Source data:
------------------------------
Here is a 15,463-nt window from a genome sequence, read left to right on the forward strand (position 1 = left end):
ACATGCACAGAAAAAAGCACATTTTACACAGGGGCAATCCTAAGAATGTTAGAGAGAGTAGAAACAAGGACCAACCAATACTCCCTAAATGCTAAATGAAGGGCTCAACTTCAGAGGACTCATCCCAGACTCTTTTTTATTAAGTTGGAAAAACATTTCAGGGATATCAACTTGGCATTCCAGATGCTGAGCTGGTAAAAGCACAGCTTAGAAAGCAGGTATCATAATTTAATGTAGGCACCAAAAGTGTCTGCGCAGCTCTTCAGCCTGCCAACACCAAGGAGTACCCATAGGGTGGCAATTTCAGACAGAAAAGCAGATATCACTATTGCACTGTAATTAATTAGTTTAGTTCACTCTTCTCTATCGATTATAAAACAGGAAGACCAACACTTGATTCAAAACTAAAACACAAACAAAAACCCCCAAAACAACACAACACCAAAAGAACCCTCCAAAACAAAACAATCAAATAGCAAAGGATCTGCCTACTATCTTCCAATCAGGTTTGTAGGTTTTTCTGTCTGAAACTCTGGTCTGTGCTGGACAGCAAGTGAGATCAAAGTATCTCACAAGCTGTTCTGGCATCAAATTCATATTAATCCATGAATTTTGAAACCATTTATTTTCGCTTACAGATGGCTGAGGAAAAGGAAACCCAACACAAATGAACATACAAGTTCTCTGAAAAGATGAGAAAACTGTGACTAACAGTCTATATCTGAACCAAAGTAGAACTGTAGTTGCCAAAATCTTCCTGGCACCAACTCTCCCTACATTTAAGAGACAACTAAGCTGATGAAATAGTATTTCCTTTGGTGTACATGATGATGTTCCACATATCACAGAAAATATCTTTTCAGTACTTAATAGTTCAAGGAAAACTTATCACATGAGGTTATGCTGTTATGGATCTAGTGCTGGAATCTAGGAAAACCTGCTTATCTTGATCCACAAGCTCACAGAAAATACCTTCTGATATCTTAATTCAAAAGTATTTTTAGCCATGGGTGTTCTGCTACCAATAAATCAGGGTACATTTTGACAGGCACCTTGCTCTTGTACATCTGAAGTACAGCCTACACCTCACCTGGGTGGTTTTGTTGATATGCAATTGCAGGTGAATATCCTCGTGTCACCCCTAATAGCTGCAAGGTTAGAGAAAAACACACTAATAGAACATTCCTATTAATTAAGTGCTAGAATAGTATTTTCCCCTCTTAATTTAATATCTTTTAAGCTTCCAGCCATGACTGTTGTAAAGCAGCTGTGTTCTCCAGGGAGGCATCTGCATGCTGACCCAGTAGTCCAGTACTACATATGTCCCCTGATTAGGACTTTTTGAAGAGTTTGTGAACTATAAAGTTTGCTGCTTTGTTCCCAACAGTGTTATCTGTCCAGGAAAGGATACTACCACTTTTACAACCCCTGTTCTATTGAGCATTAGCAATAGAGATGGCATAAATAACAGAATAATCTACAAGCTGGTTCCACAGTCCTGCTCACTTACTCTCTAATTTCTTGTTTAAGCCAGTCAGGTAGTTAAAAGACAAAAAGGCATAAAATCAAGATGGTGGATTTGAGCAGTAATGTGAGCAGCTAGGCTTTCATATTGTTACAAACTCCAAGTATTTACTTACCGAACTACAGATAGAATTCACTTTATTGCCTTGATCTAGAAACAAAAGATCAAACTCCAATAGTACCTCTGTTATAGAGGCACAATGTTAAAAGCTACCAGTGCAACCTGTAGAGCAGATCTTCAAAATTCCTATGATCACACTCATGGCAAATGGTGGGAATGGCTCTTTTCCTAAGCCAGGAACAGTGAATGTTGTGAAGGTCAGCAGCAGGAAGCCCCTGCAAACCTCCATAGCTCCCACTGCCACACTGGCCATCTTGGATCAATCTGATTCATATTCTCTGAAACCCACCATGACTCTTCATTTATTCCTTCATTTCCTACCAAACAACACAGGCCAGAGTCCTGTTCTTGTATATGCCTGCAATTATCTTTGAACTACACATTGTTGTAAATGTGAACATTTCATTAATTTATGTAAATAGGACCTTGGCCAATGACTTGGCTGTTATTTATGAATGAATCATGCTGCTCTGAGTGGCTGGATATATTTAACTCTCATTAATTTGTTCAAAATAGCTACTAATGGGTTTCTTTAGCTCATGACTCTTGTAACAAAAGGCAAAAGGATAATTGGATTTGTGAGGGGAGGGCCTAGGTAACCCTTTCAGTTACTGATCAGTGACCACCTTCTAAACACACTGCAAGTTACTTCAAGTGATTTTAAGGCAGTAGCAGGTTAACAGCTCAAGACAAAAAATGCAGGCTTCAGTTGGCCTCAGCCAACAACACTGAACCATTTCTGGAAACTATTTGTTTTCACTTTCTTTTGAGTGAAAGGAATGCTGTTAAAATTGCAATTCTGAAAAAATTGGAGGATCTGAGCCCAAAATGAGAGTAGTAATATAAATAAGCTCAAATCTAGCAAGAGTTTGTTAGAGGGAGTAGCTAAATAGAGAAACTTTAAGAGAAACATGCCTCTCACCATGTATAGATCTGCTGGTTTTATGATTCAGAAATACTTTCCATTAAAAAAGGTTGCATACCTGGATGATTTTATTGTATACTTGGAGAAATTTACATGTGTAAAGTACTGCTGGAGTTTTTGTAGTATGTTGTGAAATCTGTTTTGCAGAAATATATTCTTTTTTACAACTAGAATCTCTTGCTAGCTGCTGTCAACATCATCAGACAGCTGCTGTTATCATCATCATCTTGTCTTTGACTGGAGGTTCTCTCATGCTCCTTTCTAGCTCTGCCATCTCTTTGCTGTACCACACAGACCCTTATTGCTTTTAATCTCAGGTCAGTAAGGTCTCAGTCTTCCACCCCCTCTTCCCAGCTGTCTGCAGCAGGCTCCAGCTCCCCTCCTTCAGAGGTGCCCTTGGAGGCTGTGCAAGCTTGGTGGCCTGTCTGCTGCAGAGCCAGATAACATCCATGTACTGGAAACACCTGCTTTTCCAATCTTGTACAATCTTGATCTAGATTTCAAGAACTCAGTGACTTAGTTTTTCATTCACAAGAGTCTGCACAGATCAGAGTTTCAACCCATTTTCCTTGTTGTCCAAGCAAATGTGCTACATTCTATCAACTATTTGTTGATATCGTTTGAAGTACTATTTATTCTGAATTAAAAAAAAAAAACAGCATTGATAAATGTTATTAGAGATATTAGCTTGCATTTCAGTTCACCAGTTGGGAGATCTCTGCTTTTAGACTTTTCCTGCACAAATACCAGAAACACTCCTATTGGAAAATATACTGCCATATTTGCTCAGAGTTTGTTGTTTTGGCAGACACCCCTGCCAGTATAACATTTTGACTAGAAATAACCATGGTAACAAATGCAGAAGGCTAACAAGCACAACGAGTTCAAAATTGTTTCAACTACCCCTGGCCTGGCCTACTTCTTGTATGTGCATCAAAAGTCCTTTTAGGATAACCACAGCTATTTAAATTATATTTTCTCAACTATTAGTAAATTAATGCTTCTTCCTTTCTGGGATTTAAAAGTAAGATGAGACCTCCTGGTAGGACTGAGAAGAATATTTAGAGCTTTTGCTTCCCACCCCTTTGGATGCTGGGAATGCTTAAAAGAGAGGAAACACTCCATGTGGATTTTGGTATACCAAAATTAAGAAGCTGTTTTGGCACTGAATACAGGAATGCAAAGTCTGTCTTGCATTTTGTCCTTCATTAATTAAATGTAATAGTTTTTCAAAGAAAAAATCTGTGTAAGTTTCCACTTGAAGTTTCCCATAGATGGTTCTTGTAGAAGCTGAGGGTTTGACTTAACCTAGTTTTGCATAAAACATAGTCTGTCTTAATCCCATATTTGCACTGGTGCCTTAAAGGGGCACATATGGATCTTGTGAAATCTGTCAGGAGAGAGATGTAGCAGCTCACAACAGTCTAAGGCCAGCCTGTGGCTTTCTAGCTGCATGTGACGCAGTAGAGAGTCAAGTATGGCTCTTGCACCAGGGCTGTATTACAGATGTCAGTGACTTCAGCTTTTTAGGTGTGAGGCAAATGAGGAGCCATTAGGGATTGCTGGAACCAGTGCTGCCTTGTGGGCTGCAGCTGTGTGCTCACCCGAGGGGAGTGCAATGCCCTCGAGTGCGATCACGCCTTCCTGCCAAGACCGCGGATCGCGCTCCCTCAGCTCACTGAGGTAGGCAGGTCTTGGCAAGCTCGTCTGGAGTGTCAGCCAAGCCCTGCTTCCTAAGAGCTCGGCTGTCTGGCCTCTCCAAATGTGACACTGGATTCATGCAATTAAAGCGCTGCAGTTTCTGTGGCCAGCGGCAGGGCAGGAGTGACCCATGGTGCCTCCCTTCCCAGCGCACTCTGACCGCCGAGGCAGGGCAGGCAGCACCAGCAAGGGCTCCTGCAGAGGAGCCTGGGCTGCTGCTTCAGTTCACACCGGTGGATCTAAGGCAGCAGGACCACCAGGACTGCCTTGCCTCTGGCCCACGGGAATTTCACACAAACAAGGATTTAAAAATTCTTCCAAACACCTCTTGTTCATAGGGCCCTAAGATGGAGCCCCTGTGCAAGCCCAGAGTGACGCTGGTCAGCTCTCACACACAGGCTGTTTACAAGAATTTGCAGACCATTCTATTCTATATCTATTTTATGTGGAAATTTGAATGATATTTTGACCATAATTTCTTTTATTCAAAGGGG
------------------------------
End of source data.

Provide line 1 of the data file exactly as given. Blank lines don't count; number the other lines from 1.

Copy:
Here is a 15,463-nt window from a genome sequence, read left to right on the forward strand (position 1 = left end):